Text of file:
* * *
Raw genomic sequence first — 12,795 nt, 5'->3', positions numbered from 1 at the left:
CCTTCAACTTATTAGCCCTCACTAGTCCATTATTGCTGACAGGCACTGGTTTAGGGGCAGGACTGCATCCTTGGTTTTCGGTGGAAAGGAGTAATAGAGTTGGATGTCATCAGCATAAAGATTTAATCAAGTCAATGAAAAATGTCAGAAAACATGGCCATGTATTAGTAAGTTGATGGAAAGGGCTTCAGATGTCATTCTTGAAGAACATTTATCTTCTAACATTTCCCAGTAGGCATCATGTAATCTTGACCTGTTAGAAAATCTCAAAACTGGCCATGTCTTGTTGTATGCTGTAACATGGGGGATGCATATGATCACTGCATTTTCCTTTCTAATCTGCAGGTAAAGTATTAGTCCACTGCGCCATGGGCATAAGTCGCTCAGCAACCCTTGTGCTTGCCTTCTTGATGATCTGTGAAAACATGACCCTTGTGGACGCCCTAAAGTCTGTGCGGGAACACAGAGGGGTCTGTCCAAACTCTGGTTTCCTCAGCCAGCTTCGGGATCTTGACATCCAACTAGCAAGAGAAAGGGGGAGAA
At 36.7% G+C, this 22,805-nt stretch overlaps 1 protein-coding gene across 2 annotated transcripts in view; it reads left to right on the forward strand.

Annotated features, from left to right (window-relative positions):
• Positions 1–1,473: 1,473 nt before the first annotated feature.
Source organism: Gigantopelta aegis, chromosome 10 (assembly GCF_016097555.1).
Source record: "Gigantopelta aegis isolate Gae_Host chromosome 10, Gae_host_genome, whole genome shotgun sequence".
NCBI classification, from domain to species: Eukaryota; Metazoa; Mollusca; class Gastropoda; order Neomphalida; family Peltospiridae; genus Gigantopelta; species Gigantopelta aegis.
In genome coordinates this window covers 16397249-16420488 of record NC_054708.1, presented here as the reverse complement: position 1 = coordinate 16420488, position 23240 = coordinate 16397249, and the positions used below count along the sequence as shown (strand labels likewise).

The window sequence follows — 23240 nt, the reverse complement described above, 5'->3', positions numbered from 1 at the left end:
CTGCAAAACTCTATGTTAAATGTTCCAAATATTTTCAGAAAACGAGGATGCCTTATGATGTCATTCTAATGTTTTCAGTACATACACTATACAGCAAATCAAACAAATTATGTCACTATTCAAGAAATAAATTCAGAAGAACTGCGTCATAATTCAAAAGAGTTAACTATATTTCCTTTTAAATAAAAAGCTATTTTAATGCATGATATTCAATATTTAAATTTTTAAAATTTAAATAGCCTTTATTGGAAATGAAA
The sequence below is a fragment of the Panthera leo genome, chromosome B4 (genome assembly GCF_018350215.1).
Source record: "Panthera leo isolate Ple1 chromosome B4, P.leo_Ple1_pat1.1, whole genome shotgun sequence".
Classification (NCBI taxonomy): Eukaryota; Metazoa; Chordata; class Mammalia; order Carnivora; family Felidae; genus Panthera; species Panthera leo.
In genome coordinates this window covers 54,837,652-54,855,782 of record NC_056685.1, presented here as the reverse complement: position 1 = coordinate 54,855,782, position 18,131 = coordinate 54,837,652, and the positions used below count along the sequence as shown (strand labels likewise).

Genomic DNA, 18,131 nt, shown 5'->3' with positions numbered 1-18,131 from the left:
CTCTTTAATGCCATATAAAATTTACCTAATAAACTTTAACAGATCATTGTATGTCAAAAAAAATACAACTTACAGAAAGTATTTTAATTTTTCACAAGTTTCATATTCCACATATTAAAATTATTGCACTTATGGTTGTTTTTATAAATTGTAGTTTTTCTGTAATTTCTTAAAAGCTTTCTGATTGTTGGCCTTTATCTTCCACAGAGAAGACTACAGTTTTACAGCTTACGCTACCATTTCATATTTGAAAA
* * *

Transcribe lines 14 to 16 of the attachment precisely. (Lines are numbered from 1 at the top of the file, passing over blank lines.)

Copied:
Classification (NCBI taxonomy): Eukaryota; Metazoa; Chordata; class Mammalia; order Carnivora; family Felidae; genus Panthera; species Panthera leo.
In genome coordinates this window covers 54,837,652-54,855,782 of record NC_056685.1, presented here as the reverse complement: position 1 = coordinate 54,855,782, position 18,131 = coordinate 54,837,652, and the positions used below count along the sequence as shown (strand labels likewise).

Genomic DNA, 18,131 nt, shown 5'->3' with positions numbered 1-18,131 from the left: